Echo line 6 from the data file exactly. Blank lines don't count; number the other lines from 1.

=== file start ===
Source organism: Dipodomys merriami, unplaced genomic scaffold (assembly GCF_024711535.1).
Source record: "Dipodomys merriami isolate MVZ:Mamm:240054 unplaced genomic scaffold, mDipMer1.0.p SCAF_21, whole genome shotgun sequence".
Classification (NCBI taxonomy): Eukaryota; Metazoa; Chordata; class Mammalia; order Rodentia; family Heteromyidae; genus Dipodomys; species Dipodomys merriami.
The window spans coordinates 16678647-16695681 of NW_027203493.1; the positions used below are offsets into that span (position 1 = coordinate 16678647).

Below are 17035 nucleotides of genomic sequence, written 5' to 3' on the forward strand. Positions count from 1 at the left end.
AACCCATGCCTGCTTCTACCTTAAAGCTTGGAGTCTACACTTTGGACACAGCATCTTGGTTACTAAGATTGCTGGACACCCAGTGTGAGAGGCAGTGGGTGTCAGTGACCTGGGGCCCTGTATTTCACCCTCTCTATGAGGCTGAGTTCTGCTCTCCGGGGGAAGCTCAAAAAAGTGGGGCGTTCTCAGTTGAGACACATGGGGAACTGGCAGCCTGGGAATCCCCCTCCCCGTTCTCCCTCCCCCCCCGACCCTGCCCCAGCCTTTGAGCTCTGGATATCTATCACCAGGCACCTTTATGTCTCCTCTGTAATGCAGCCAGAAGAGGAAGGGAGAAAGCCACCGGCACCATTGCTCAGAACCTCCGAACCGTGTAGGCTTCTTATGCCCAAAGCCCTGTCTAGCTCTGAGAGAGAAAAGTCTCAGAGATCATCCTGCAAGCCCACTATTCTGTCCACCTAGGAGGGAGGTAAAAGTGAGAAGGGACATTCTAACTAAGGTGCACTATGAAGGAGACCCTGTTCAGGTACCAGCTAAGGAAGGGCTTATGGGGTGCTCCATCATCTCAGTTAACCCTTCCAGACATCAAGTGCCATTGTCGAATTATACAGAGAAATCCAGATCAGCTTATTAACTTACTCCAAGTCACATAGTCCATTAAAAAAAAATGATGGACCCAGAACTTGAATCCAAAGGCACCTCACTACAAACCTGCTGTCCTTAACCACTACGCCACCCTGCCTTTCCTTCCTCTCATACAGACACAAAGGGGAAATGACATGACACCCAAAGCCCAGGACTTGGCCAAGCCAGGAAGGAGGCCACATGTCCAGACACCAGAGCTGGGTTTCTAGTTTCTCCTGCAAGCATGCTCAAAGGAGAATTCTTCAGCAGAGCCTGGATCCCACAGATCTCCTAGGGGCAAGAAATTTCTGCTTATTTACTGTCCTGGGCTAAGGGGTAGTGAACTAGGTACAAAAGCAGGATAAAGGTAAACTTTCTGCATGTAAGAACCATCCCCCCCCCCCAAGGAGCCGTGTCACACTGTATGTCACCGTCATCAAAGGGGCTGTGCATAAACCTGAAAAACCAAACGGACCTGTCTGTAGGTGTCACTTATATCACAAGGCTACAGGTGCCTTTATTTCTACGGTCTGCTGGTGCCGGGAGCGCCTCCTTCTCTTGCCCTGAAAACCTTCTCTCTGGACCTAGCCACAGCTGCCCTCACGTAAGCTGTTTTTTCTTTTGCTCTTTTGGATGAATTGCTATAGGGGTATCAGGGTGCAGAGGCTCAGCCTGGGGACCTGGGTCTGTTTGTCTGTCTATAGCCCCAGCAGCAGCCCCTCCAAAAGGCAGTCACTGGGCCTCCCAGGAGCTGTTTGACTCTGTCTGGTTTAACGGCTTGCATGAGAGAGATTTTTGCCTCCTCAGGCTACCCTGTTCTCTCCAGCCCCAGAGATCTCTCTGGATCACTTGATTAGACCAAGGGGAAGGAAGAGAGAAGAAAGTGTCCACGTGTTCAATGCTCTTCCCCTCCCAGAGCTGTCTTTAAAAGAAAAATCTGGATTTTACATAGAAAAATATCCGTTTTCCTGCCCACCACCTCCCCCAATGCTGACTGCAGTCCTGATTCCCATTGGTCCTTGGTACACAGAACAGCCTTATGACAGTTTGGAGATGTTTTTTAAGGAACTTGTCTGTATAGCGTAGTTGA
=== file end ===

AACCCATGCCTGCTTCTACCTTAAAGCTTGGAGTCTACACTTTGGACACAGCATCTTGGTTACTAAGATTGCTGGACACCCAGTGTGAGAGGCAGTGGGTGTCAGTGACCTGGGGCCCTGTATTTCACCCTCTCTATGAGGCTGAGTTCTGCTCTCCGGGGGAAGCTCAAAAAAGTGGGGCGTTCTCAGTTGAGACACATGGGGAACTGGCAGCCTGGGAATCCCCCTCCCCGTTCTCCCTCCCCCCCCGACCCTGCCCCAGCCTTTGAGCTCTGGATATCTATCACCAGGCACCTTTATGTCTCCTCTGTAATGCAGCCAGAAGAGGAAGGGAGAAAGCCACCGGCACCATTGCTCAGAACCTCCGAACCGTGTAGGCTTCTTATGCCCAAAGCCCTGTCTAGCTCTGAGAGAGAAAAGTCTCAGAGATCATCCTGCAAGCCCACTATTCTGTCCACCTAGGAGGGAGGTAAAAGTGAGAAGGGACATTCTAACTAAGGTGCACTATGAAGGAGACCCTGTTCAGGTACCAGCTAAGGAAGGGCTTATGGGGTGCTCCATCATCTCAGTTAACCCTTCCAGACATCAAGTGCCATTGTCGAATTATACAGAGAAATCCAGATCAGCTTATTAACTTACTCCAAGTCACATAGTCCATTAAAAAAAAATGATGGACCCAGAACTTGAATCCAAAGGCACCTCACTACAAACCTGCTGTCCTTAACCACTACGCCACCCTGCCTTTCCTTCCTCTCATACAGACACAAAGGGGAAATGACATGACACCCAAAGCCCAGGACTTGGCCAAGCCAGGAAGGAGGCCACATGTCCAGACACCAGAGCTGGGTTTCTAGTTTCTCCTGCAAGCATGCTCAAAGGAGAATTCTTCAGCAGAGCCTGGATCCCACAGATCTCCTAGGGGCAAGAAATTTCTGCTTATTTACTGTCCTGGGCTAAGGGGTAGTGAACTAGGTACAAAAGCAGGATAAAGGTAAACTTTCTGCATGTAAGAACCATCCCCCCCCCCCAAGGAGCCGTGTCACACTGTATGTCACCGTCATCAAAGGGGCTGTGCATAAACCTGAAAAACCAAACGGACCTGTCTGTAGGTGTCACTTATATCACAAGGCTACAGGTGCCTTTATTTCTACGGTCTGCTGGTGCCGGGAGCGCCTCCTTCTCTTGCCCTGAAAACCTTCTCTCTGGACCTAGCCACAGCTGCCCTCACGTAAGCTGTTTTTTCTTTTGCTCTTTTGGATGAATTGCTATAGGGGTATCAGGGTGCAGAGGCTCAGCCTGGGGACCTGGGTCTGTTTGTCTGTCTATAGCCCCAGCAGCAGCCCCTCCAAAAGGCAGTCACTGGGCCTCCCAGGAGCTGTTTGACTCTGTCTGGTTTAACGGCTTGCATGAGAGAGATTTTTGCCTCCTCAGGCTACCCTGTTCTCTCCAGCCCCAGAGATCTCTCTGGATCACTTGATTAGACCAAGGGGAAGGAAGAGAGAAGAAAGTGTCCACGTGTTCAATGCTCTTCCCCTCCCAGAGCTGTCTTTAAAAGAAAAATCTGGATTTTACATAGAAAAATATCCGTTTTCCTGCCCACCACCTCCCCCAATGCTGACTGCAGTCCTGATTCCCATTGGTCCTTGGTACACAGAACAGCCTTATGACAGTTTGGAGATGTTTTTTAAGGAACTTGTCTGTATAGCGTAGTTGA